Saturday, August 8, 2015

Brink et al. 2015 - What does it tell us about phytosaurs?

So new tooth news seems to be coming at a rapid pace this year! Several tooth-related papers have come out already and we're barely past the halfway mark. Most recently we have Brink et al. (2015) discussing funky features in meat-eating dinosaurs and, tangentially, other archosaurs. While I obviously love theropods and dinosaurs in general my interest at the moment is with non-dinosaurian archosaurs like our strange Chinle friends from Comb Ridge.

Duane Nash already did a good breakdown of what the article means in terms of theropod dinosaurs and how to relate the findings of Brink et al. to modern correlates as well as exploring what they could mean in terms of feeding and prey capture methods in various dinosaurs. If you haven't read his blog I'll wait.

Okay. Back? Good. As you can tell from both the article and the blog Brink et al. reject the stress-induced formation hypothesis for these interdental folds, as has been suggested previously. Instead they find that these structures are present even before stresses are placed on the teeth - while the unerupted teeth are still in the alveoli. So what does that have to do with Triassic teeth?

If you read the article you will see they sampled a few non-dinosaurian taxa (a phytosaur and an indeterminate Cretaceous croc) as well as the Triassic theropod Coelophysis. We have an abundance of phytosaur teeth at Comb Ridge and have picked up a few teeth we have tentatively IDed as theropod. So not only is Brink et al. a cool paper, it deals with some of our Triassic friends too!

Two views of phytosaur teeth in SEM and thin section, both from Brink et al. (2015), CC-BY
Image C shows mesial denticles under SEM and thin section. D shows a thin section with enamel, globular dentine, and primary dentine.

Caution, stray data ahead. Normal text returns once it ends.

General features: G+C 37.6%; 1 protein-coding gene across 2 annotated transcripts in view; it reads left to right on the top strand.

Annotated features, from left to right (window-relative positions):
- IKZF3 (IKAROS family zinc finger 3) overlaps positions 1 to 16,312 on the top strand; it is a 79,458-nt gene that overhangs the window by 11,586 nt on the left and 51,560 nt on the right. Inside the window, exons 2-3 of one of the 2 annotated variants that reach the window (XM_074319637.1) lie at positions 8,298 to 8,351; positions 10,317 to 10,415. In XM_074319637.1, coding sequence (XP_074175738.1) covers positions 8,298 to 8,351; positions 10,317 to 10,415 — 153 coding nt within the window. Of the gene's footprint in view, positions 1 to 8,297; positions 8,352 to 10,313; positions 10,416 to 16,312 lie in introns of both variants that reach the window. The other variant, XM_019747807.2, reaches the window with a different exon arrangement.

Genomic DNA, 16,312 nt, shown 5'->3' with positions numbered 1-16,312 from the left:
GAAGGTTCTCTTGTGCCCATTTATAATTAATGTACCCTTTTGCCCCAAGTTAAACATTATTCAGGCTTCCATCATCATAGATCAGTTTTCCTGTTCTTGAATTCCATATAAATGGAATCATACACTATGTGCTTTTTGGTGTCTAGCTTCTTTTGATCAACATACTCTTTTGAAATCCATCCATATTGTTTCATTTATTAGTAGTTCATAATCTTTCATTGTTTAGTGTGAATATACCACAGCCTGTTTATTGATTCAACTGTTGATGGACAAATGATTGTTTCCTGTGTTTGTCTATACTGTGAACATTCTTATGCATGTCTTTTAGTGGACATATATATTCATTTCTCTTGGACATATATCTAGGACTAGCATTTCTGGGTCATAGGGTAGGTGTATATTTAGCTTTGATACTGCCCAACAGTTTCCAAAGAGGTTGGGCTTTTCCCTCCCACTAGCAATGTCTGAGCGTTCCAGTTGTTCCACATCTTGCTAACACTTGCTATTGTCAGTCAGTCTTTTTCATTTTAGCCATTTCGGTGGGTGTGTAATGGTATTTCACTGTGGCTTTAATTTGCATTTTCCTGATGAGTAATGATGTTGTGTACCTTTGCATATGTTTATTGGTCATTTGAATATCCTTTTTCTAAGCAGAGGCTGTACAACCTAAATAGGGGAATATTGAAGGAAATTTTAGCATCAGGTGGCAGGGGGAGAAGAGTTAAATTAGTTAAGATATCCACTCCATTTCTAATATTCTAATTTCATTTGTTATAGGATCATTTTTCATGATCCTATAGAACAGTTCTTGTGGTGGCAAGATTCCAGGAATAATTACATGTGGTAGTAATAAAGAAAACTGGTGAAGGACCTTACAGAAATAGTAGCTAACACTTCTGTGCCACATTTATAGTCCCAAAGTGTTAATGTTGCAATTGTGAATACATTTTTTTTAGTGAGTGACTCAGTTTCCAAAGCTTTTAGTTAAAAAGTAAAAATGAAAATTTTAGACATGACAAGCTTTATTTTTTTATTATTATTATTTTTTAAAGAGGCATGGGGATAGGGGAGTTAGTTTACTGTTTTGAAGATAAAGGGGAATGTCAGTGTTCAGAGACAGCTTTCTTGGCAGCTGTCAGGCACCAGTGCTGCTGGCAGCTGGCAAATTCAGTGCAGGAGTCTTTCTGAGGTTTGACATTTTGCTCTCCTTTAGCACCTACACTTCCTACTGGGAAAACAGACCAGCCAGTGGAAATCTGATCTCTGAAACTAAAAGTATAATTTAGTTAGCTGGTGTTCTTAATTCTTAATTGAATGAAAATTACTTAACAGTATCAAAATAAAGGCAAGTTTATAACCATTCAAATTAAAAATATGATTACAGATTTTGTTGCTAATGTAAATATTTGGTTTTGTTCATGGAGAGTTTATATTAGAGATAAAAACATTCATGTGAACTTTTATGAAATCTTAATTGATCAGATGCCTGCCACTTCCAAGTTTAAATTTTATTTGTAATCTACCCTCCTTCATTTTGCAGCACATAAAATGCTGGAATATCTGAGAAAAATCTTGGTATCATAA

Brink et al. are looking mainly at the evolution and development of the structures with limited discussion on how the structures would have directly influenced prey capture and processing (though Nash, linked above, goes into that more). One of the more interesting things to me to come out of this is that phytosaurs have interdental fold structures like theropods and unlike crocs, Spinosaurus, ominivorous animals like Troodon and pure herbivores like ornithischian dinosaurs. Brink et al. further state that these adaptations are best interpreted as ways to capture large prey and crush bone. When we talk about phytosaurs, though, most people tend to interpret them as crocodile analogs. Sometimes this means perhaps ambushing large prey, other times preying on fish. This second option has been especially favored for the narrow-snouted forms, viewed by some as not robust enough to deal with large struggling prey.

A Redondasaurus attacks a decent sized prey item - a silesaurid. From Edyta Felcyn: go support her art!
There is some other evidence to suggest that phytosaurs were not just meekly eating fish and moderate-sized animals like dinosauromorphs (see image above). Coupled with their teeth that were perfectly adapted to ripping up large struggling prey items and mashing their bones, we have trace behavioral evidence to indicate this is exactly what happened. Last year Drumheller et al. documented a phytosaur attack on a living rauisuchian. You can read PastTime Podcast's take on the paper if you don't want to read through the paper itself. In short, though, they find evidence that a phytosaur tried to wreck shop on a rauisuchian, an animal that was basically a cross between a tyrannosaur and a crocodile. Wreck so much shop, in fact, that the phytosaur tooth went almost completely through the femur of the rauisuchian. This unfortunate fellow was then attacked by another rauisuchian and finally scavenged by a smaller phytosaur. Times were rough in the Triassic, even if you were the biggest, baddest fellow on the land.